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BorderJumpers.org began in October 2009 in Addis Ababa, Ethiopia -- when Bernard Pollack and Danielle Nierenberg began a journey to visit nearly every country in Africa. At every stop they are meeting with farmers, community organizers, labor activists/leaders, non-governmental organization (NGOs), the funding and donor communities, and local, regional, and international press.
With a Sony handycam, a 8-year old laptop, and sporadic internet connections â€" their goal is to bring stories of hope from across the region to as large an audience as possible. They will tell the stories that aren't being told--from oil workers fighting to have a union in Nigeria to innovative ways farmers and pastoralists are coping with climate change.
SHARE Monday, July 19, 2010 Fighting for Farmworkers' Rights for More Than 40 Years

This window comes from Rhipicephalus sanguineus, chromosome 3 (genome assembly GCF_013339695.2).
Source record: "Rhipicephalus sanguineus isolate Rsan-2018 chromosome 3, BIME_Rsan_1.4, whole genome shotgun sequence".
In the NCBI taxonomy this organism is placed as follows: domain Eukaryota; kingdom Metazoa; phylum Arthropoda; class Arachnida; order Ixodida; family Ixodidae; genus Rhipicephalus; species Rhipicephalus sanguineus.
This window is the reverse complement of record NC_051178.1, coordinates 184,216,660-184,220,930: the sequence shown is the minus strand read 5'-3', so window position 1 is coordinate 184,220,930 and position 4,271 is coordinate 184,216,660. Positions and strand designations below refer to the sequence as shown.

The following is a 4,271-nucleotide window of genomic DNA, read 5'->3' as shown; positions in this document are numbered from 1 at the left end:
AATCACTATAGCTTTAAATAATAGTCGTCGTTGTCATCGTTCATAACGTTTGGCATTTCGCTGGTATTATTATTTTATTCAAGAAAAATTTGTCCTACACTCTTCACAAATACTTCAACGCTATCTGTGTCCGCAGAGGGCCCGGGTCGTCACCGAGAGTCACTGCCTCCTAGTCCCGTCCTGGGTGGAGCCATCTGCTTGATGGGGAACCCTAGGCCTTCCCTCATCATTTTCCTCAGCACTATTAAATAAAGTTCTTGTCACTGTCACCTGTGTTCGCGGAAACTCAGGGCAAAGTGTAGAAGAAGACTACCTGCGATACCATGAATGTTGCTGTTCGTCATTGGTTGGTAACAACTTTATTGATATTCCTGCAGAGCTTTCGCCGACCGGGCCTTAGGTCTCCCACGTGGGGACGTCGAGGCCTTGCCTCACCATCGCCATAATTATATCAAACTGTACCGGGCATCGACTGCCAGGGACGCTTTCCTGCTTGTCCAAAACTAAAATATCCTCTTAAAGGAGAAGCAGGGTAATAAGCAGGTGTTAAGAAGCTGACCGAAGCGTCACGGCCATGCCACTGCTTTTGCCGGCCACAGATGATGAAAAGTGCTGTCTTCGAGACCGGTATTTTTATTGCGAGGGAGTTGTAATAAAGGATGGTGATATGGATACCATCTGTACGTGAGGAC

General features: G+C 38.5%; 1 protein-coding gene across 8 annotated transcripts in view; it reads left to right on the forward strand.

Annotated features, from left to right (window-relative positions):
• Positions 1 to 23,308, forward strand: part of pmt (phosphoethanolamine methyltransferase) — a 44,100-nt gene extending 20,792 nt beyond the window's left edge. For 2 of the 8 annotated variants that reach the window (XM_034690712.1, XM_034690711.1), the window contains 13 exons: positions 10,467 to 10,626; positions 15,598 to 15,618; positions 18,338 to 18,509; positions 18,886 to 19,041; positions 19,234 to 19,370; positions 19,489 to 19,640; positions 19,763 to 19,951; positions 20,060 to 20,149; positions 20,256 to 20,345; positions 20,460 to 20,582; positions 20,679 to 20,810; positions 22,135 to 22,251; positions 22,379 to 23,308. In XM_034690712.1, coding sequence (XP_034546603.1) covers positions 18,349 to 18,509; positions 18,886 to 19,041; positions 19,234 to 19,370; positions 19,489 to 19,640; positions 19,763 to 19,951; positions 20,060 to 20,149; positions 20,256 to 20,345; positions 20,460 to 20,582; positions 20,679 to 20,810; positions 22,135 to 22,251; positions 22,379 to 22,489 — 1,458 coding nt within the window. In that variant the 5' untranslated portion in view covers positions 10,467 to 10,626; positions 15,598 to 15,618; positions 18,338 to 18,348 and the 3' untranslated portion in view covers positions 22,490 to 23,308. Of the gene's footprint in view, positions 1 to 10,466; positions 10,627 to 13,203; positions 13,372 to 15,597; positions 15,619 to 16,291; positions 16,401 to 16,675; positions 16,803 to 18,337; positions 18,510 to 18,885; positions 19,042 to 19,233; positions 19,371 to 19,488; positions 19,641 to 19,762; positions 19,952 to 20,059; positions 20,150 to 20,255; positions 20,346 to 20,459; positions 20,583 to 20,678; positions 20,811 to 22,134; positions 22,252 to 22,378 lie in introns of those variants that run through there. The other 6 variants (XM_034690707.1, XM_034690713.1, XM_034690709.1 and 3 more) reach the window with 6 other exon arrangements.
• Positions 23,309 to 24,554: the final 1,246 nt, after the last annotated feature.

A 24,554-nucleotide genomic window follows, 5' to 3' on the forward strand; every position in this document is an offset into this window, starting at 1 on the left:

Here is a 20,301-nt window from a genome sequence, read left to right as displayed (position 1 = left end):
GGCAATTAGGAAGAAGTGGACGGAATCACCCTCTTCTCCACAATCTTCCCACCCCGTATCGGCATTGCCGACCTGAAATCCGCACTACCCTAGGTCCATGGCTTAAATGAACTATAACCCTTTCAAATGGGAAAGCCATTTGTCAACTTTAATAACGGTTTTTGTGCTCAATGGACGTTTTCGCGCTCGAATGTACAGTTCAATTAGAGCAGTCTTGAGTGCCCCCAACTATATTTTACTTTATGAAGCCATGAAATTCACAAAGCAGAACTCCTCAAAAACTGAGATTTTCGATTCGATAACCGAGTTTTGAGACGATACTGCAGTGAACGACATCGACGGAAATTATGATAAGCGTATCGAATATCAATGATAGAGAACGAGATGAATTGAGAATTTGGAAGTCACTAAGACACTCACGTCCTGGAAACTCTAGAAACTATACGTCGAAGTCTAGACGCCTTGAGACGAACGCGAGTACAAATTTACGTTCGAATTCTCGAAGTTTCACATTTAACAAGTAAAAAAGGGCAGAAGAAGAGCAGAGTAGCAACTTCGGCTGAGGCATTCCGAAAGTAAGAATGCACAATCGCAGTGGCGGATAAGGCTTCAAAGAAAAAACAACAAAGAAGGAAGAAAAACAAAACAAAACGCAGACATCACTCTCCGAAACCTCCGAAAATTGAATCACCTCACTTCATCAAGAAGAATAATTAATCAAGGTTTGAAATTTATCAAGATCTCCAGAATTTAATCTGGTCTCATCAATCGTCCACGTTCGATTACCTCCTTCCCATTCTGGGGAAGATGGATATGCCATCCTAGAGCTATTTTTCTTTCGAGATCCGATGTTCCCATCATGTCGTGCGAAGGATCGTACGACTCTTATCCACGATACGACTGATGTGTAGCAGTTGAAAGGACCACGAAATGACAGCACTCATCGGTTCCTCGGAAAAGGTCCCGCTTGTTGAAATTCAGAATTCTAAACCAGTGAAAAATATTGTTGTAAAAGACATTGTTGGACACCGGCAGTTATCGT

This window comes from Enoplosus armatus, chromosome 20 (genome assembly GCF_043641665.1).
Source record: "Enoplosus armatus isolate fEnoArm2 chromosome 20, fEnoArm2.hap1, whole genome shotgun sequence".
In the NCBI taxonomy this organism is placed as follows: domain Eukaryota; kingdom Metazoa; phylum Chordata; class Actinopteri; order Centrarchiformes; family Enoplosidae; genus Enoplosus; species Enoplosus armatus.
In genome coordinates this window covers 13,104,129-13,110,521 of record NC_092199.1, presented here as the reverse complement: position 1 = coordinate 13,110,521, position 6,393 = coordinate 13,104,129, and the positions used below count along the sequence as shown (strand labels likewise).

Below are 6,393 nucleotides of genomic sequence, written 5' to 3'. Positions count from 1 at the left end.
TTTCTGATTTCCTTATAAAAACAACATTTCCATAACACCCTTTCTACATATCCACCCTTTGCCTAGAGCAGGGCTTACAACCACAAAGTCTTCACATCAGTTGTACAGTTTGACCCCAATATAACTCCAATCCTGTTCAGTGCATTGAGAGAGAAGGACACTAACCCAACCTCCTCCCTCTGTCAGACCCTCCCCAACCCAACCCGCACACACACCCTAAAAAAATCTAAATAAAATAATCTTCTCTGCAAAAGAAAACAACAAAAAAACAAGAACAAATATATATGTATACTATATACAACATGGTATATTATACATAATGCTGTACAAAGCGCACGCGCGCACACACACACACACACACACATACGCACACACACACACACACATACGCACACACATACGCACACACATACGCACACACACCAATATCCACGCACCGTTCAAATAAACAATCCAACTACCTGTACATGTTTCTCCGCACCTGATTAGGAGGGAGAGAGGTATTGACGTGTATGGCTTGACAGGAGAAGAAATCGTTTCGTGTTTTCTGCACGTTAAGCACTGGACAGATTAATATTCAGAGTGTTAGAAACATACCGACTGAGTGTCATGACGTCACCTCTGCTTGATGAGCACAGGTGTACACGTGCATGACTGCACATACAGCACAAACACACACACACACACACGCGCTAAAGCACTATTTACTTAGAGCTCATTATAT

This is the first of three parts of an interview with Baldemar Velasquez, President and Founder of the Farm Labor Organizing Committee. In Part One, Mr. Velasquez describes the biggest challenges and abuses farm workers face in the U.S., and what it was like for his family to work in America's agricultural sector. Cross posted from Worldwatch Institute's Nourishing the Planet.
SHARE Wednesday, July 14, 2010 Beating the Heat to Reduce Post-Harvest Waste
For a farmer in a hot country like Sudan, a big harvest can end up being just a big waste. A fresh tomato off the vine will only last about 2 days in the stifling heat, while carrots and okra might last only 4 days. Despite being perfectly capable of producing abundant harvests, without any means to store and preserve crops, farmers in Sudan are at risk for hunger and starvation.
SHARE Monday, July 12, 2010 Turning the Catch of the Day into Improved Livelihoods for the Whole Community
Leaving Gambia's capital city, Banjul, you'll find a group of women standing road side offering up oysters for 15 dalasis a cup, or about 55 cents for approximately 75 pieces of oyster meat. These women in the community have been harvesting oysters from the extensive mangrove wetlands of Gambia for decades. Much of the harvesting is concentrated in Tanbi National Park, a Ramsar site, or wetland of international importance.